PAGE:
Venice of America: Jeffrey Stanton | KCET
Venice of America: Jeffrey Stanton
The rich history of Venice has fascinated many, yet due to its complexity, only a few can be considered aficionados. Self-appointed historian Jeffrey Stanton is one of those few. Part eccentric, part encyclopedia, Stanton has self-produced a handful of publications about Venice's history, including a hard-bound book. In 1978, he learned of the amusement parks that once existed, and acquired an annexation map from 1925. His profound interest led to what is now a collection of over 40 years' worth of information.
Stanton's eyes grow wide as he tells of the amusement piers. His enthusiasm would suggest he was descending the Giant Dipper, a twister-style coaster found on the Venice Pier in 1923, right before your eyes. His revelry, however, is short lived and he quickly diverts, talking about the business and politics that he feels ruined Venice's charm. Stanton's stories are a hotbed of information about Venice's annexation, the destruction of Winward Avenue, the filling of the canals and the rapid overgrowth of oil wells. Stanton believes that certain things that made Venice great died years ago, yet he still hangs on, reliving its heyday through his research.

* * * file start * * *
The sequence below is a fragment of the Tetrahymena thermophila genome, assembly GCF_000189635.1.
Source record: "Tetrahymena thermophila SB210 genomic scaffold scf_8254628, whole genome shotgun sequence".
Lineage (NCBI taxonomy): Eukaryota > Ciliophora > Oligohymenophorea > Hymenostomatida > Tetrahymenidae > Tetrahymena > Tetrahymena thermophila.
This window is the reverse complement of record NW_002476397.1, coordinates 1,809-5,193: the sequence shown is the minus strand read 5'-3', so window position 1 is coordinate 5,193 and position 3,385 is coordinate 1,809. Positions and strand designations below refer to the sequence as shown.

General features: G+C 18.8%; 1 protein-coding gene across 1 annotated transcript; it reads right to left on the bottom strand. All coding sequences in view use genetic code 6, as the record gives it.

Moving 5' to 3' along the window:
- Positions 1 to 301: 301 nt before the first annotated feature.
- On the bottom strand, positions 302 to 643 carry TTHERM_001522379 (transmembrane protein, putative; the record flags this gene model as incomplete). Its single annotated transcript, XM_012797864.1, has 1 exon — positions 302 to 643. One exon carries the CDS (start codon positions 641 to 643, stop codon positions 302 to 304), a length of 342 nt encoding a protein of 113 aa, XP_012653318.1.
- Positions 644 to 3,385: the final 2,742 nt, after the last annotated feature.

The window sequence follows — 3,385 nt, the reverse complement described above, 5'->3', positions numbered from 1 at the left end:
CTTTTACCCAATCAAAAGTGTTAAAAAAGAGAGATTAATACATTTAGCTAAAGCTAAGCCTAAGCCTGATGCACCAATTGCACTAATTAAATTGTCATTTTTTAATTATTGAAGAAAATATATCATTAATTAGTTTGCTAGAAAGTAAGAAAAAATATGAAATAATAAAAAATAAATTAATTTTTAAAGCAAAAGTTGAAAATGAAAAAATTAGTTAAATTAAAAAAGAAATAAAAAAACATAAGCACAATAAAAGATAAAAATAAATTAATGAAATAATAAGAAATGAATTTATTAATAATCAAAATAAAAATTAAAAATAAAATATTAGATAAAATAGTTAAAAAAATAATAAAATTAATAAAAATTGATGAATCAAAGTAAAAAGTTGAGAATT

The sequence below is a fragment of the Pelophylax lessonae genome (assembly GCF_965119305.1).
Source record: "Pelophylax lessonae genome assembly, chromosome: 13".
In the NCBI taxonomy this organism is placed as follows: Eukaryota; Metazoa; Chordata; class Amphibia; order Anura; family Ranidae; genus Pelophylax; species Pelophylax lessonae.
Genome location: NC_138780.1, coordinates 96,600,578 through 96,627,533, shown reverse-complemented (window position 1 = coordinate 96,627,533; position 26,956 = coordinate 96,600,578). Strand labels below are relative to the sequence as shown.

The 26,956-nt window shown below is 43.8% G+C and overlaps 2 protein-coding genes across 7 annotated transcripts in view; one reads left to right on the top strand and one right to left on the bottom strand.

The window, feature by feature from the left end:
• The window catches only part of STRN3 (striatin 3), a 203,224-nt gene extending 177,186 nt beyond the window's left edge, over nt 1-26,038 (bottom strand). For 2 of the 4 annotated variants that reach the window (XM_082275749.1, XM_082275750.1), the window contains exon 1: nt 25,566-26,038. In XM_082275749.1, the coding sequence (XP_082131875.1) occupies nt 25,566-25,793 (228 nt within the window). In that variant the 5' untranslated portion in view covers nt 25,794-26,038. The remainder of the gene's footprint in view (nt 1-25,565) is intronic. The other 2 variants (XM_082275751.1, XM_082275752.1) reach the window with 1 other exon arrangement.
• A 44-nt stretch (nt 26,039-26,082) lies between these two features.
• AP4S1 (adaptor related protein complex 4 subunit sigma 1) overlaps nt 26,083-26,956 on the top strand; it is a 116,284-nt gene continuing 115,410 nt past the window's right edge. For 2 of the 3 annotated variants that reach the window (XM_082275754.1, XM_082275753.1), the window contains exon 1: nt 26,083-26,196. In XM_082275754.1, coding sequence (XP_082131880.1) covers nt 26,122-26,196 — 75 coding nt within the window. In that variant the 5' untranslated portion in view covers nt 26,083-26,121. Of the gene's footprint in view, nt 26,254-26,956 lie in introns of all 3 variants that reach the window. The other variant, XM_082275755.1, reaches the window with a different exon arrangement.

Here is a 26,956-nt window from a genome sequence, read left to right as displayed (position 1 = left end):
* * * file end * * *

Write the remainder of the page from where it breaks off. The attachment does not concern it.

"By 1903 they were at odds with each other on how they were going to develop the marshy undeveloped section which is now Venice. They had a coin flip and Kinney chose the undeveloped area because he envisioned a canal network."
"Where we are standing is the hub of the canal network. Between 1904 and 1929 all these streets, Main, Windard and Grand, were waterways."
"On a weekend, they would have about 300,000 people down here. And each of these people would spend on an average of $3. So on Monday morning, the bank deposit was a million dollars in the summer. And that's a lot of money back in those days."
It's a Business
"As one pier got new attractions, the other expanded. It was a constant competition between the two groups. Kinney built Venice as a real estate development, Don't kid yourself that he had any other real reason for it. I mean yes, he had the aesthetics to build something nice... and it had a theme. But it was really a real estate development."
"Venice was a very dysfunctional community probably because they had various business districts."
"Venice was the 6th largest oil field in California at the time. But the consequence is that the area became heavily polluted with oil, fires, explosions all the time. The place wasn't livable. People leased out their properties to the oil companies and moved somewhere else."
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